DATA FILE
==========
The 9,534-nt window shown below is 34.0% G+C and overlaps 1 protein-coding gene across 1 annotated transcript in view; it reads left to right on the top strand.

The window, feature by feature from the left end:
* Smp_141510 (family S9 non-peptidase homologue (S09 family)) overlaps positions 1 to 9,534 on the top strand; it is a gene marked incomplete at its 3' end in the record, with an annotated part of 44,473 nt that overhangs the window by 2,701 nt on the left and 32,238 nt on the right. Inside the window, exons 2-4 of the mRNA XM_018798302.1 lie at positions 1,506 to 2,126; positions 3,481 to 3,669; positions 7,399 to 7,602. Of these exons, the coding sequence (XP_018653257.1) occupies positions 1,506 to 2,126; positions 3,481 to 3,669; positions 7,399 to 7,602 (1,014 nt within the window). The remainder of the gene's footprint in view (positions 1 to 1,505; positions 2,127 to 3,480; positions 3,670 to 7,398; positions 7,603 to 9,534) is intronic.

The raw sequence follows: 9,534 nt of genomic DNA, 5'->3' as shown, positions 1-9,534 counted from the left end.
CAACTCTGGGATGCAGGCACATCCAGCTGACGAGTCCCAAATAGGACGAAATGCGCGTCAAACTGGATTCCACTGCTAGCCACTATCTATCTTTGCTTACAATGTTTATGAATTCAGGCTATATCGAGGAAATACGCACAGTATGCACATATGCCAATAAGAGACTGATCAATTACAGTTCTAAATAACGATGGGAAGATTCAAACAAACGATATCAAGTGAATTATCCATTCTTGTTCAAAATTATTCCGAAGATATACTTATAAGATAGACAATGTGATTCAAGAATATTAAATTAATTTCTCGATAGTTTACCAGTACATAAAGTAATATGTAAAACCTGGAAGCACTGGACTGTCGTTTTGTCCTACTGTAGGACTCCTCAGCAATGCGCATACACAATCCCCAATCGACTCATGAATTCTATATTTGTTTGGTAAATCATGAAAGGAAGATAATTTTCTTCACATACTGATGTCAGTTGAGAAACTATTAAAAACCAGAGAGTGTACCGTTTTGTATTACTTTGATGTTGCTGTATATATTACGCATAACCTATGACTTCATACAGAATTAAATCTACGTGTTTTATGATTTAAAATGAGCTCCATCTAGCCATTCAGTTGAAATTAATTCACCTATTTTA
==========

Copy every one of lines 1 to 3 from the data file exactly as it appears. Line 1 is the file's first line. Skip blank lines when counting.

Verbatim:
The 9,534-nt window shown below is 34.0% G+C and overlaps 1 protein-coding gene across 1 annotated transcript in view; it reads left to right on the top strand.

The window, feature by feature from the left end:
* Smp_141510 (family S9 non-peptidase homologue (S09 family)) overlaps positions 1 to 9,534 on the top strand; it is a gene marked incomplete at its 3' end in the record, with an annotated part of 44,473 nt that overhangs the window by 2,701 nt on the left and 32,238 nt on the right. Inside the window, exons 2-4 of the mRNA XM_018798302.1 lie at positions 1,506 to 2,126; positions 3,481 to 3,669; positions 7,399 to 7,602. Of these exons, the coding sequence (XP_018653257.1) occupies positions 1,506 to 2,126; positions 3,481 to 3,669; positions 7,399 to 7,602 (1,014 nt within the window). The remainder of the gene's footprint in view (positions 1 to 1,505; positions 2,127 to 3,480; positions 3,670 to 7,398; positions 7,603 to 9,534) is intronic.